Friday, December 30, 2016

Tools for Dialogue: Political Autobiography

I have a deep personal desire, need might be the better word, to find a path to constructive political dialogue.  At the same time I have increasing doubts about my ability to do this and whether attempting to do so is a good use of my time.

But rather that rattle off the list of doubts, let me hit this from a different angle.  What would be the features of a constructive dialogue?

The first thing is that it cannot be a debate, because a debate is fundamentally about winning and losing.  The dialogue has to be based on mutual curiosity:  I want to understand your point of view, not convert you to mine.

It can't focus too quickly on political issues, either.  A person's stand on a specific issue is an extrapolation of their basic world view.  If two people have different world views then they necessarily approach any given issue from two points of departure--different priorities, different ideas about how the world works, different definitions of crucial concepts ("freedom," for example).  They will almost certainly talk past one another.  Worse, they're quite likely to end up arguing, in effect, that my world view makes sense and yours doesn't.

So the first main feature is a basic understanding of each other's political worldview.  Therefore my usual practice, whenever possible, is to ask people to offer their political autobiography, although I usually find a way to ease them into offering it rather than to ask directly.  By political autobiography I mean the basic values and life experiences that created their political perspective.  Many people are happy to tell me.  Some are not.  With regard to those who aren't, my impression is that they feel defensive or embarrassed.  What if they sound silly or naive?  What if they can't readily say how they came to believe what they believe?  What if they've never even thought about it?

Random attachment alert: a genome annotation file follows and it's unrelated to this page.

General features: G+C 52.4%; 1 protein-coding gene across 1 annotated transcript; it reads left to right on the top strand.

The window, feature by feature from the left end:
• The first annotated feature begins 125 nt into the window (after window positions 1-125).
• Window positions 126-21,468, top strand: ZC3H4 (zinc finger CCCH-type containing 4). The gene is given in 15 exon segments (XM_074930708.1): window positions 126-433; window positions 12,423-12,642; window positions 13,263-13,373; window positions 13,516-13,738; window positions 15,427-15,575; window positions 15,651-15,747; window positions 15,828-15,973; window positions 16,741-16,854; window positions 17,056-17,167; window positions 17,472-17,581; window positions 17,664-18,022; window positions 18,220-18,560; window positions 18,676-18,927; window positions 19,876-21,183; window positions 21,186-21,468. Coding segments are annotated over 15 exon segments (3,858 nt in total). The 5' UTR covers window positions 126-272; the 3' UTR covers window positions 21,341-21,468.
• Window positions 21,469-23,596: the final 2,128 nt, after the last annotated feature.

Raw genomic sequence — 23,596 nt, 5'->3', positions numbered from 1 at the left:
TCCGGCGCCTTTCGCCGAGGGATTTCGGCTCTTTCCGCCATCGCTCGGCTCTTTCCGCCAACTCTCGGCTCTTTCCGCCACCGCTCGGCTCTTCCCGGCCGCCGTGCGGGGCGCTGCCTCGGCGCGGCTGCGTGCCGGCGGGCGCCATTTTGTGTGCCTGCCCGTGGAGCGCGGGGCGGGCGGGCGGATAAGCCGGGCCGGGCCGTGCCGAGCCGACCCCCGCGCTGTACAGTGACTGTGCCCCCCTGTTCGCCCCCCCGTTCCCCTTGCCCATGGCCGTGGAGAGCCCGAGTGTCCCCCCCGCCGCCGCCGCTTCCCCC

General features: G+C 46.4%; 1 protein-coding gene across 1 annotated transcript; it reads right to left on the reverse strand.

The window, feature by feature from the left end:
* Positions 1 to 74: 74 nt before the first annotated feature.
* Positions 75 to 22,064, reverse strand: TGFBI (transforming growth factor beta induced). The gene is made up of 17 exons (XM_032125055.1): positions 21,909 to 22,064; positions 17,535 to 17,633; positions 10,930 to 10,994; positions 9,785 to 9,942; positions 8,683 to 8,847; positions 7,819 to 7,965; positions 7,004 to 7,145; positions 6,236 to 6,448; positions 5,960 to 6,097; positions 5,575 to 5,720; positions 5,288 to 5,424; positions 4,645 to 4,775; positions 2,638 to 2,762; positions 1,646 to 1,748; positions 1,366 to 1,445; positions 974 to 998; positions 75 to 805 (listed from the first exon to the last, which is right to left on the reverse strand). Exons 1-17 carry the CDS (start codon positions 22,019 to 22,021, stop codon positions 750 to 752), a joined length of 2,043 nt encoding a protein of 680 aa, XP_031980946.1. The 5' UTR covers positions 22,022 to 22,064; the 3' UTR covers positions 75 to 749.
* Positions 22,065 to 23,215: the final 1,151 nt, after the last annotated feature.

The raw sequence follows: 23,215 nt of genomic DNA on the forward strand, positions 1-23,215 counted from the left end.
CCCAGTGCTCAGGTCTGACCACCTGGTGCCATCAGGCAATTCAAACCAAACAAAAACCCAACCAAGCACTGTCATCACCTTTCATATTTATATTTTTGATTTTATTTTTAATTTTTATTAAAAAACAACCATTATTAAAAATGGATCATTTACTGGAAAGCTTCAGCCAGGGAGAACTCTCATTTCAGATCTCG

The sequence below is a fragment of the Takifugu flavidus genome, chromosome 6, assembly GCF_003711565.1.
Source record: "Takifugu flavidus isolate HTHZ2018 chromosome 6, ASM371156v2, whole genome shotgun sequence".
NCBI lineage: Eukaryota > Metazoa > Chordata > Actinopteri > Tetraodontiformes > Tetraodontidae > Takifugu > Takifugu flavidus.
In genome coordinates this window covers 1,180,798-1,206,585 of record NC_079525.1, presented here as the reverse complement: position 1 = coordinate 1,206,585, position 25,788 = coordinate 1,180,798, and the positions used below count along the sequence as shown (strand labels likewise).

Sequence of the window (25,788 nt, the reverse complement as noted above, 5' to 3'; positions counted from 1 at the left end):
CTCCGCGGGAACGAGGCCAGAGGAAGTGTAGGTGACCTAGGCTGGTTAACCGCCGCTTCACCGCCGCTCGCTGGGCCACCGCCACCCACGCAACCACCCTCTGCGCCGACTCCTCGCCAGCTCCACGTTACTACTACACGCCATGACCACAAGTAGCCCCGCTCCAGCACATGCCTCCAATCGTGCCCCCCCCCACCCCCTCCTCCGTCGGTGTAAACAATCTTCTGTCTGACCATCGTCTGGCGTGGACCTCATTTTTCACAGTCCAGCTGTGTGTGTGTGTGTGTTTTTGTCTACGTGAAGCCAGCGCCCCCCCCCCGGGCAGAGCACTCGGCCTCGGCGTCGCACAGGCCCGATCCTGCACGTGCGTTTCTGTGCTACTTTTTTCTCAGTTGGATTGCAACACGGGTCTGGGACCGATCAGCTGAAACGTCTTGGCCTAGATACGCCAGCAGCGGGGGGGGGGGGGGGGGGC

It isn't necessary to view the skittish ones as not worth talking to.  But for the time being it's best to talk about something other than politics.

It can be useful to give one's political autobiography first.  It's easier for other people to show vulnerability if you're willing to show some vulnerability and it provides a model for them to follow.

So by way of illustration, I'll give you my own--some of it anyway--as nearly as I can make it out.

Wednesday, December 28, 2016

Tess Rafferty Tells Off Trump Voters - Pt 3

The title of this post is misleading because at this point I want to suggest that in her two videos (see Parts 1 and 2), Tess Rafferty's real target isn't people who voted for Trump.

Her target is people like me.

Let me explain.

The election of Donald Trump shocked the American left like nothing I have seen in my lifetime.  It certainly shocked me.  When a few people compared Election Day to 9/11 I thought the comparison grotesque but in one respect I understood it.  The September 11 attacks shook all Americans to their core.  They served notice that we didn't live in the world that we thought we lived in.  Most liberals were viscerally shaken by the election and the discovery that Trump could not only get taken seriously as a candidate and gain the Republican nomination, but could actually become the 45th President of the United States.... Well, if anything could convey the impression that we didn't live in the country we thought we lived in, Trump's election could do it.  And did.

Against any other candidate in the Republican field I cannot imagine people getting so rattled. Had Jeb Bush defeated Hillary Clinton, for example, liberals would have been disappointed in the same way that all of us are disappointed when our guy doesn't win.  I think that would have been true even if Ted Cruz had won.  Sure, there would have been the usual Chicken Little rhetoric--"the sky is falling, the sky is falling"--but nobody would actually have believed it.  With Trump, however.  Well, maybe the sky was indeed falling.